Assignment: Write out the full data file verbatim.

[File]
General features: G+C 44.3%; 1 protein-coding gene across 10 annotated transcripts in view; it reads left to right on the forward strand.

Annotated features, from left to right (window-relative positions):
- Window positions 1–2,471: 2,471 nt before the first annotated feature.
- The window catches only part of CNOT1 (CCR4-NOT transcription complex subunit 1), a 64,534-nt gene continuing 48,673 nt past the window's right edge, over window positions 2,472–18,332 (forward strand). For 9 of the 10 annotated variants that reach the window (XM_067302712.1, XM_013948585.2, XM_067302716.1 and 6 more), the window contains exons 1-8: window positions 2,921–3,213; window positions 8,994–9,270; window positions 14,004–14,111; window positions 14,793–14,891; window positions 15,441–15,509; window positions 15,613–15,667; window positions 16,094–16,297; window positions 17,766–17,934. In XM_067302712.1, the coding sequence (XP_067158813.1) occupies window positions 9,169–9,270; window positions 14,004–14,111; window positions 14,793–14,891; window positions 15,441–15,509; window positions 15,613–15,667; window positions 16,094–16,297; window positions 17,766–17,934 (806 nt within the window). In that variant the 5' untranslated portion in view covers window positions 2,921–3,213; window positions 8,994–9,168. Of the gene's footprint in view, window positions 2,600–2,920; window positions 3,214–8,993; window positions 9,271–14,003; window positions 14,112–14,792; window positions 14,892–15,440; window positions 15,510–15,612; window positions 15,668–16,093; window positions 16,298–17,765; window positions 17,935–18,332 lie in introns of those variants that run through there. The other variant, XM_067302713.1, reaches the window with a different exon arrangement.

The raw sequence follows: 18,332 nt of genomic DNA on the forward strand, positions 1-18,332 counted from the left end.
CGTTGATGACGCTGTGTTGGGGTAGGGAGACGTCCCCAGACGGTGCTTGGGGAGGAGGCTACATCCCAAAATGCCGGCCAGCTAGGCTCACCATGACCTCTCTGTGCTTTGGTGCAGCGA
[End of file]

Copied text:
General features: G+C 44.3%; 1 protein-coding gene across 10 annotated transcripts in view; it reads left to right on the forward strand.

Annotated features, from left to right (window-relative positions):
- Window positions 1–2,471: 2,471 nt before the first annotated feature.
- The window catches only part of CNOT1 (CCR4-NOT transcription complex subunit 1), a 64,534-nt gene continuing 48,673 nt past the window's right edge, over window positions 2,472–18,332 (forward strand). For 9 of the 10 annotated variants that reach the window (XM_067302712.1, XM_013948585.2, XM_067302716.1 and 6 more), the window contains exons 1-8: window positions 2,921–3,213; window positions 8,994–9,270; window positions 14,004–14,111; window positions 14,793–14,891; window positions 15,441–15,509; window positions 15,613–15,667; window positions 16,094–16,297; window positions 17,766–17,934. In XM_067302712.1, the coding sequence (XP_067158813.1) occupies window positions 9,169–9,270; window positions 14,004–14,111; window positions 14,793–14,891; window positions 15,441–15,509; window positions 15,613–15,667; window positions 16,094–16,297; window positions 17,766–17,934 (806 nt within the window). In that variant the 5' untranslated portion in view covers window positions 2,921–3,213; window positions 8,994–9,168. Of the gene's footprint in view, window positions 2,600–2,920; window positions 3,214–8,993; window positions 9,271–14,003; window positions 14,112–14,792; window positions 14,892–15,440; window positions 15,510–15,612; window positions 15,668–16,093; window positions 16,298–17,765; window positions 17,935–18,332 lie in introns of those variants that run through there. The other variant, XM_067302713.1, reaches the window with a different exon arrangement.

The raw sequence follows: 18,332 nt of genomic DNA on the forward strand, positions 1-18,332 counted from the left end.
CGTTGATGACGCTGTGTTGGGGTAGGGAGACGTCCCCAGACGGTGCTTGGGGAGGAGGCTACATCCCAAAATGCCGGCCAGCTAGGCTCACCATGACCTCTCTGTGCTTTGGTGCAGCGA